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Design of the Eldorado Gold Efemçukuru filtered tailings facility Kwan, Karvin; Dawson, Richard; Boese, Calvin; Churcher, Dale 2011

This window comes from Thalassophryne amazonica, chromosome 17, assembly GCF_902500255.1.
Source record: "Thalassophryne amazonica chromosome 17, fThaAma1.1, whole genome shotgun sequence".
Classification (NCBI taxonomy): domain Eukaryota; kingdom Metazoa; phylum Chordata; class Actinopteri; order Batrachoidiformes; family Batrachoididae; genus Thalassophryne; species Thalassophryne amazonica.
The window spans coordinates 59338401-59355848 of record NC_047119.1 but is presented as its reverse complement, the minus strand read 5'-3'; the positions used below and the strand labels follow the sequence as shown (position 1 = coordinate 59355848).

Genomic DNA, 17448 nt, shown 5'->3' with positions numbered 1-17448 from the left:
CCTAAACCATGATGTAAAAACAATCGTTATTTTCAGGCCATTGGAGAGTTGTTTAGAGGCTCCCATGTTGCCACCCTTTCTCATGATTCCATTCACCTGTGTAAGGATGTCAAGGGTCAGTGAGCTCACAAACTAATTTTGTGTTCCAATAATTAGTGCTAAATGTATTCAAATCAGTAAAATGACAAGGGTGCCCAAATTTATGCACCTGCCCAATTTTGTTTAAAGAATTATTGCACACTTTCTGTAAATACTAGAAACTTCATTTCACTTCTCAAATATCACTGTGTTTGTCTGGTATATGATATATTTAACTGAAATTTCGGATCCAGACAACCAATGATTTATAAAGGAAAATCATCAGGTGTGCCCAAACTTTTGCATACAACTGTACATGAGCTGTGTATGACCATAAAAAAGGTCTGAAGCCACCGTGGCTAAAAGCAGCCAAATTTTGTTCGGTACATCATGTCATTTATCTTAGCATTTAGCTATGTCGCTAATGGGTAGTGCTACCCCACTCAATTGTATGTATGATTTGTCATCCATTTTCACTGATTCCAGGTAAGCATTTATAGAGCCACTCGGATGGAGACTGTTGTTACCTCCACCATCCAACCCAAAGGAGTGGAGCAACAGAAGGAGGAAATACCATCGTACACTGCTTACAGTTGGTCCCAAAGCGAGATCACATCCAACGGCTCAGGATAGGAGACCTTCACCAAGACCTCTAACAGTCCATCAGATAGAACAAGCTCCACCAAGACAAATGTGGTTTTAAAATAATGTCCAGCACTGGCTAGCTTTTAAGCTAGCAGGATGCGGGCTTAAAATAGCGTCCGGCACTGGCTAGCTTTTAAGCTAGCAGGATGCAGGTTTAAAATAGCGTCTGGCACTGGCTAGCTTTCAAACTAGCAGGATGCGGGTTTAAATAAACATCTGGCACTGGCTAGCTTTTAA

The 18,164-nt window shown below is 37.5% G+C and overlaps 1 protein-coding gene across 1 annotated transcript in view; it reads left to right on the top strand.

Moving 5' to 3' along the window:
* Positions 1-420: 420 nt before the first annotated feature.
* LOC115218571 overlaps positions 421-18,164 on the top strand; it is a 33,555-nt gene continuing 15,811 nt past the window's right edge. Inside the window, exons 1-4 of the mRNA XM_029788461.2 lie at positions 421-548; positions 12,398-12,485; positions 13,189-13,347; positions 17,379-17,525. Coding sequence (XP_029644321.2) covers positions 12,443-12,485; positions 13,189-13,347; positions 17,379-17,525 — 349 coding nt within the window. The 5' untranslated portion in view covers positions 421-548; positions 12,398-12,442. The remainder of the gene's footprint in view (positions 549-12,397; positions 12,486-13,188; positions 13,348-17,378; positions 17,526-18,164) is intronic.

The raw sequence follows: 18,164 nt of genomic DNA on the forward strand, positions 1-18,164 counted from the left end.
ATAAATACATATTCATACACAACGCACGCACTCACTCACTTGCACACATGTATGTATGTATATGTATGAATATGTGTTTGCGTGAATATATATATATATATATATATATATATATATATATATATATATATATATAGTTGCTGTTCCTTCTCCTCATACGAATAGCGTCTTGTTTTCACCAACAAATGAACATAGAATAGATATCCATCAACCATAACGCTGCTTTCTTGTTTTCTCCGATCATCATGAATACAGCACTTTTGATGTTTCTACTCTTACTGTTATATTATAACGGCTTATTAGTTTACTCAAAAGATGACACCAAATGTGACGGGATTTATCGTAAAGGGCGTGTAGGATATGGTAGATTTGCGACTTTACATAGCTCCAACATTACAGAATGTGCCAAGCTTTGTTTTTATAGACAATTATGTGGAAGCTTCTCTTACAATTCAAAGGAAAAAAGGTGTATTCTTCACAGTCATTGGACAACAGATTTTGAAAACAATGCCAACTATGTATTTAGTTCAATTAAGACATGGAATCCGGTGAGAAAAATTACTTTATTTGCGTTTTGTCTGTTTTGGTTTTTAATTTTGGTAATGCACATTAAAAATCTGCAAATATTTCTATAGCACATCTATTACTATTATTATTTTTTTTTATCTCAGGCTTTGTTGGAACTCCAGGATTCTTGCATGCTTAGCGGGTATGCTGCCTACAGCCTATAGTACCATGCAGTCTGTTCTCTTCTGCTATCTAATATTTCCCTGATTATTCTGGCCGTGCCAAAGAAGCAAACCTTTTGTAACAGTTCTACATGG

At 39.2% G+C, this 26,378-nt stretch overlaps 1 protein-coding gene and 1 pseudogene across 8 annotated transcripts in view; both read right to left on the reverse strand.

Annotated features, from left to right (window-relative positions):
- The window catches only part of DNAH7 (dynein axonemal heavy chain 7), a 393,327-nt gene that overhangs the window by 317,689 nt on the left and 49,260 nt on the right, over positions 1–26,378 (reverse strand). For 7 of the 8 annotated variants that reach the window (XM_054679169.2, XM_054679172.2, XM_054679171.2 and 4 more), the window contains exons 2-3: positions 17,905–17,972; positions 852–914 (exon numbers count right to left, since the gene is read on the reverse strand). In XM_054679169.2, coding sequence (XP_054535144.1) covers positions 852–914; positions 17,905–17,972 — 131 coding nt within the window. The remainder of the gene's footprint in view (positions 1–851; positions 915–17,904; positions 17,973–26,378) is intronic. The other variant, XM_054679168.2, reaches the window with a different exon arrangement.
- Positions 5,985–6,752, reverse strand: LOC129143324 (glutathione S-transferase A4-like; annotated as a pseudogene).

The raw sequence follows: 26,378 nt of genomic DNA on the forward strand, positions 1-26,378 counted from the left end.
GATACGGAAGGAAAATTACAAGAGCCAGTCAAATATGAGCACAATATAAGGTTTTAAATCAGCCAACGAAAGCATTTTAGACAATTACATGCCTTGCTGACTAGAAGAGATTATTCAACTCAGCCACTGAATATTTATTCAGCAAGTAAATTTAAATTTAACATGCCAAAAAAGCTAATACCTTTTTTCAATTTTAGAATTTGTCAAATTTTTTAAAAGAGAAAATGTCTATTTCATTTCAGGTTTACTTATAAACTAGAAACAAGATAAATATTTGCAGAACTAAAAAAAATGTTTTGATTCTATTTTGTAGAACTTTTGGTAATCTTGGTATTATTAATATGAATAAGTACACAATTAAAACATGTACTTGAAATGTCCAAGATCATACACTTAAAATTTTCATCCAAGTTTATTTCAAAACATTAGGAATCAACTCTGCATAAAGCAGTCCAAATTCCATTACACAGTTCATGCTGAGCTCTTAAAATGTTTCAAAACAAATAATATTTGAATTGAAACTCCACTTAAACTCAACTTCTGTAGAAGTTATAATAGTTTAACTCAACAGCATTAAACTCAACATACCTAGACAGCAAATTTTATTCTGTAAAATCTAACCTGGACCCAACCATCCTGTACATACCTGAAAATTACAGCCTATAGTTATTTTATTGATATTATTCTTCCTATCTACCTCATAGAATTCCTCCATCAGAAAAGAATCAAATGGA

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Proceedings Tailings and Mine Waste 2011 Vancouver, BC, November 6 to 9, 2011  Design of the Eldorado Gold Efemçukuru Filtered Tailings Facility Karvin Kwan Norwest Corporation, Vancouver, Canada  Richard Dawson Norwest Corporation, Vancouver, Canada  Calvin Boese Norwest Corporation, Vancouver, Canada  Dale Churcher Eldorado Gold Corporation, Vancouver, Canada  Abstract Eldorado’s Efemçukuru Project incorporates the design of a filtered tailings facility to store 1 million cubic metres of dry stack filtered tailings in a high seismicity region of Western Turkey. Compared to conventional tailings technologies, dry stack filtered tailings have many advantages in terms of lowering long-term environmental liability/impacts (for example through decreased potential seepage, minimized storage footprints, and ease of progressive reclamation). An important design feature of this project is the incorporation of a fullylined base (HDPE/GCL double-liner) coupled with an underdrain system for seepage control at the base of the facility, as the tailings are potentially acid-generating. Increased structural integrity is achieved through compaction of tailings filter cake material in lifts, the construction of rock toe berms on the downstream side of the pile, and selection of a double-liner system that will provide sufficient frictional strength in this high seismic zone. The use of a filtered tailings and liner system in the Eldorado Gold Efemçukuru project provides added protection of groundwater resources and represents another step in tailings waste management and environmental stewardship in the industry.  1.0 Introduction The Efemçukuru gold mine is located in western Turkey, approximately 20 kilometres southwest of the port city of Izmir on the Aegean coast (Figure 1). The mine consists of an underground operation centred around high grade epithermal gold vein deposits. The operations will require the disposal of development rock and filtered tailings within a small valley upstream of Kokarpinar Creek. In 2006, the project received an Environmental Positive Certificate from the Turkish Ministry of the Environment and Forestry upon its review of the project Environmental Impact Assessment report. Remaining permitting and engineering required to commence construction followed; with site preparation construction activities beginning in the summer of 2008; and plant commissioning and tailings placement beginning in the summer of 2011. The design and construction of the filtered tailings facility will be the focus of this paper. Key design considerations for the project include seismic resistant design and a double liner system for environmental protection.  Proceedings Tailings and Mine Waste 2011 Vancouver, BC, November 6 to 9, 2011  Figure 1:  Site Location (Source: Eldorado Gold Corporation)  2.0 Site Conditions The Efemçukuru mine is located in a semi-arid, high-seismicity, mountainous area at altitudes between 550 metres and 770 metres above sea level. General topography in the area is characterized by steep hills and narrow valleys. Nearby land uses include the growth of vineyards by small rural communities, or are forested.  2.1 Geology Valley slopes are typically comprised of a thin layer of dry, granular colluvium (less than 1 metre thick) underlain by approximately 2 to 3 metres of weathered bedrock. Thicker alluvial surficial cover materials (3 to 5 metres) may be present at the valley bottom near the toe of the tailings or development rock pile.  2.2 Climate The climate of the area is characterized by distinct wet and dry seasons (hot/dry summers and warm/rainy winters) with the majority of the precipitation occurring from October to April. The average annual precipitation is 740 millimetres. Temperatures at the site generally range between 30 degrees Celsius in the summer and 0 degrees in the winter, with a mean annual temperature of approximately 15 degrees Celsius.  2.3 Seismicity Turkey lies within the Mediterranean sector of the Alpine-Himalayan orogenic system, which runs west to east from the Mediterranean to Asia. Turkey is surrounded by three major plates: African, Eurasian, and Arabian (see Figure 2). Two smaller plates underlie most of Turkey; the Aegean Plate (west) and the Anatolian Plate (east).  Proceedings Tailings and Mine Waste 2011 Vancouver, BC, November 6 to 9, 2011  Western Turkey is considered to be an active earthquake area, and Izmir is in one of the seismically active parts of the Aegean Plate. Several large earthquakes with magnitudes greater than 6 have been recorded in the area. Table 1 shows the design seismic parameters for the project site derived from the USGS Geologic Hazards Science Center. Table 1:  Seismic Design Parameters for the Project Site Return Period  PGA  Sa(0.2s)  Sa(1.0s)  Design Basis  1:475  0.5  1.215  0.485  Operational  1:2475  1.0  2.43  0.97  Closure  Figure 2: Tectonic Map of Turkey. From USGS Circular 1193, Implications for Earthquake Risk Reduction in the United States from the Kocaeli, Turkey, Earthquake of August 17, 1999, modified from Barka (1992) and Rockwell and others.  2.4 Groundwater Conditions The groundwater table is reported to be greater than 7 metres below grade beneath the tailings area. There are also localized seeps observed down valley from the tailings area.  3.0 Design Overview The current Efemçukuru waste storage facilities include a development rock pile, and a compacted filtered tailings facility located in a small valley upstream from the Kokarpinar Creek. The Efemçukuru filtered tailings facility is located at the head of the valley, while the development rock pile is located directly to the east, and near the foot of the valley. The main water management feature  Proceedings Tailings and Mine Waste 2011 Vancouver, BC, November 6 to 9, 2011  within the valley is a shared concrete dyke and sedimentation pond located at the toe of the development rock pile. The dry filtered tailings facility is proposed to be constructed in five major phases (Phase I through V); with the ultimate configuration rising to an elevation of 743 metres. Two main benches/terraces of 5metre-width are present, each incorporating side-slopes of 3 horizontal to 1 vertical (3H:1V). This results in an overall slope of 3.5H:1V for the tailings pile. Ultimate capacity is currently planned at 1 million cubic metres. The filtered tailings design layout is shown in Figure 3, along with the approximate development rock facility footprint, and the downstream concrete dyke and sedimentation pond. Figure 4 shows a crosssectional view of the tailings facility along the valley drainage centreline.  Figure 3:  Design Layout  Figure 4:  Cross-section along drainage centreline.  Proceedings Tailings and Mine Waste 2011 Vancouver, BC, November 6 to 9, 2011  3.1 Tailings Facility Liner and Underdrain System The key components of the seepage control system for the filtered tailings storage facility consists of: •  A geosynthetic double liner system installed over the footprint of the tailings storage area. This consists of an upper textured HDPE layer, a leak detection system and a lower GCL layer.  •  A 10-metre-wide primary rock drain that runs along the central base of the valley for controlling drainage within the filter tailings pile.  •  A piping system (“primary pipe system”) that directs collected seepage through the tailings toe berms, to a down-valley collection system.  The double-liner system consists of a double-sided textured high-density polyethylene (HDPE) liner underlain by a 0.3-metre-thick sand separation layer, followed by a geosynthetic clay liner (GCL). This textured HDPE-GCL system was selected based on results of a laboratory liner testing program that was completed to support the detailed design phase of the project. The liner screening tests included: • •  Hydraulic Puncture Testing (ASTM D5514, at 1100 kPa) Interface Direct Shear Testing (ASTM D5321, at 200, 600, 1100 kPa)  The original liner testing program consisted of the evaluation of a HDPE-GCL system and a HDPEbituminous liner system. Under normal loads of 1200 kPa, the HDPE-GCL system had better performance in the liner interface direct shear tests. The bituminous liner (manufactured with a root film) failed internally in the liner interface direct shear tests (~9º), after approximately 600 kPa and was therefore not selected for the tailings design. Hydraulic puncture testing was also completed with the granular site foundation soils and the HDPEGCL and HDPE-bituminous liner systems. In both cases, localized deformations were noted in the base liners (either GCL or bituminous), but no localized deformations or puncture was reported in the overlying HDPE layer. Based on the liner testing results, the HDPE-GCL system was selected in the final design. A sand layer between the two barriers provides shearing resistance between the two interfaces and drainage for leak detection control.  3.2 Tailings Properties The design tailings properties are summarized in Table 2. The filtered tailings material is classified as a low-plasticity silt (ML), with a P80 (i.e. 80% passing particle size) of 67 microns. Table 2:  Characteristic Index Properties of the Efemçukuru Filtered Tailings Average Values  Solids Specific Gravity  2.9  USCS Group Symbol  ML  Atterberg Limits (LL=Liquid Limit, PL=Plastic Limit)  LL=24%, PL=21%  Grainsize Distribution:  Proceedings Tailings and Mine Waste 2011 Vancouver, BC, November 6 to 9, 2011  80% Passing (microns)  67  Standard Proctor Maximum Dry Density (kg/m3)  ≈1850  Standard Proctor Optimum Moisture Content (by dry weight)  ≈15.8%  3.3 Stability 3.3.1 Compacted Filtered Tailings Design Concept The tailings storage facility design has been completed based on the development of the facility as a dry stack tailings system. The dry stack tailings system produces a mechanically dewatered tailings product at relatively low moisture content which can be handled as a “dry” material (i.e. truck haulage and dozer spreading). Because the filtration process produces a “dry” tailings material that can be compacted, a retention dam (as required for conventional tailings) is not needed in the current design system. The filtered tailings will be placed in controlled lifts and compacted to create a stable engineered structure. There is a rock berm at the toe of the structure that provides additional stability. The stability of the facility is dominated by sliding along the liner system during a large seismic event. 3.3.2 Seismic Evaluations Under seismic conditions, liner integrity is controlled by the potential for damaging displacements as the filter tailings pile slips across the underlying liner during an earthquake. These displacements were evaluated using a simplified semi-empirical predictive model developed by Bray and Travasarou (2007). It is a Newmark type model based on the results of nonlinear fully coupled stick-slip sliding using a large database of recorded ground motion signatures. The slopes of the tailings facility are designed so that the yield acceleration (from 2D limit equilibrium analyses) conforms with a seismic displacement value less than 15 centimetres as calculated from the Bray and Travasarou method. This 15-centimetre “Newmark based” threshold displacement value is consistent with engineering practice (Kavazanjian, 1999). For closure stability (1 in 2475-year event), the reclamation cover will be the primary barrier system that will be used to limit infiltration into the pile and decrease potential seepage through the base of the pile. The cover design has not been finalized at this stage due to the requirement for field trials of potential cover materials. The detailed design of the cover will need to consider threshold seismic displacements, similar to the analysis that was completed for the liner. A target threshold may consider movements on the order of ≤30cm during the closure period. The larger displacement values are consistent with practice (Kavazanjian, 1999) considering the ease of access for repair.  3.4 Integrated Water Management System Water management of the contact and non-contact water within the tailings valley is integrated with that of the down-valley development rock pile. Downstream of the development rock pile, a concrete sedimentation pond and dyke structure is present, which is used to hold and collect contact water within the valley, prior to treatment. Within the tailings facility itself, seepage or run-off collected on top of the tailings liner system will flow to the primary rock drain, where two collection pipes will transfer the contact water beneath the tailings rock berm. At the downstream toe of the tailings rock berm, the collected contact water will  Proceedings Tailings and Mine Waste 2011 Vancouver, BC, November 6 to 9, 2011  then be discharged to the upper interim pond for temporary storage, or be transferred directly to the lower sedimentation pond.  4.0 Site Development and Construction General site development and construction began in the summer of 2008. Site construction has been completed by JDS Mining, an Engineering, Procurement, and Construction Management (EPCM) contractor.  4.1 Foundation Preparation For geotechnical stability and reclamation material balance purposes, foundation preparation included the removal and stockpiling of suitable topsoil material from the footprint of waste storage areas. The materials will be used in progressive reclamation of the filtered tailings pile surface. In addition to the regular pre-stripping activities, the foundation preparation also followed requirements for typical geosynthetic installations. In general, the prepared surface was cleared of large rocks, cobbles, rubbish, roots, sticks, construction debris or other deleterious substances that can damage the liner. Sub-grade surfaces were contoured and rolled to create a firm, smooth and uniform surface that is free of voids and sudden changes in grade.  4.2 Rock Toe Berm Construction The addition of 10-metre-high rock toe berms is a key design feature required for the geotechnical stability of the tailings pile in a high seismicity environment. Each of the design toe berms will be advanced based on tailings placement phasing, and the timing of required land expropriation plans/negotiations. The first rock toe berm, completed in 2009, was constructed for the Phase I and II tailings placement. The berm has a top width of 10 metres, and 2.5H:1V outer slopes. The second rock toe berm, planned with a similar configuration, will be constructed for Phase III to V tailings placement (once land negotiations are complete). The Phase I rock toe berm was constructed with approximately 19,000m3 of development rock. The construction involved preparation of the base and placement of an underdrain system, followed by placement of uneconomic rock. After rock placement, the HDPE-GCL liner system was extended over the top surface of the rock berm, in anticipation of tailings placement over the berm in future expansion phases.  Proceedings Tailings and Mine Waste 2011 Vancouver, BC, November 6 to 9, 2011  Photo 1:  Toe berm underdrain installation.  4.3 Liner System Installation Once foundation preparation was complete, the site contractors were able to prepare the rough sub-base into a smooth surface prior to liner placement. To date, the Phase I and II tailings area liner systems (with associated leak detection piping) have been installed. Future liner expansion phases will be based on the tailings production schedule.  Photo 2:  Phase I liner area (HDPE top layer shown)  4.4 Filtered Tailings Placement Plan The site equipment used for the facility currently consists of a low pressure dozer (Komatsu 51PX) and 25-tonne articulated trucks (Cat725) for tailings placement. Triple-axle haul trucks were also temporarily used during the early stages of plant start-up.  Proceedings Tailings and Mine Waste 2011 Vancouver, BC, November 6 to 9, 2011  In general, the placement plan involves truck placement of tailings material into lifts, followed by dozer compaction to minimum 95% of standard proctor maximum dry density. The initial lift placement over the liner system also required special operating procedures and a minimum 0.5-metre (“protection layer” of tailings) prior to allowing equipment traffic to work over the liner system. In general, controlled compaction in thin lifts results in earthquake resistance, decreases the potential for the generation of liquefiable zones, and maximizes available storage volumes.  Photo 3:  Initial Tailings Placement, July 2011.  5.0 Conclusions Dry stack tailings facilities offer an attractive method of tailings disposal for projects containing limited storage areas, sites where concurrent reclamation can be completed, and projects where decreased potential seepage volumes (due to lower tailings moisture contents produced) can be a large environmental benefit. The dry stack tailings system, coupled with a HDPE-GCL liner incorporated into this project provides another step in mining waste management. The key seismic design features of the Efemçukuru filtered tailings facility are the incorporation of rock berms at the toe of the facility, and a liner system which optimizes the frictional resistance at the base of the pile. The project itself was challenging due to the permitting requirements, on-going land negotiations, and the completion of engineering designs with the concurrent progression of construction. On-going work is currently being completed to further characterize the filtered tailings material.  References Bray, J. and Travasarou, T., 2007. Simplified Procedure for Estimating Earthquake-Induced Deviatoric Slope Displacements. Journal of Geotechnical and Geoenvironmental Engineering, April: pp. 381-392. Erdik et al., 2001. Assessment of Earthquake Hazard in Turkey and Neighboring Regions, Global Seismic Hazard Assessment Program. Kavazanjian, E. Seismic Design of Solid Waste Containment Facilities. Proceedings of the Eighth Canadian Conference on Earthquake Engineering.pp.51-89.  Proceedings Tailings and Mine Waste 2011 Vancouver, BC, November 6 to 9, 2011  Norwest Corporation, September 2007. Feasibility Level Design Report: Efemçukuru Filtered Tailings and Development Rock Storage Facilities. Norwest Corporation, May 2011 . Draft Efemçukuru Filtered Tailings Storage Facility Design Study. USGS Geologic Hazards Science Center Worldwide Seismic DesignMaps Web Application. Available from: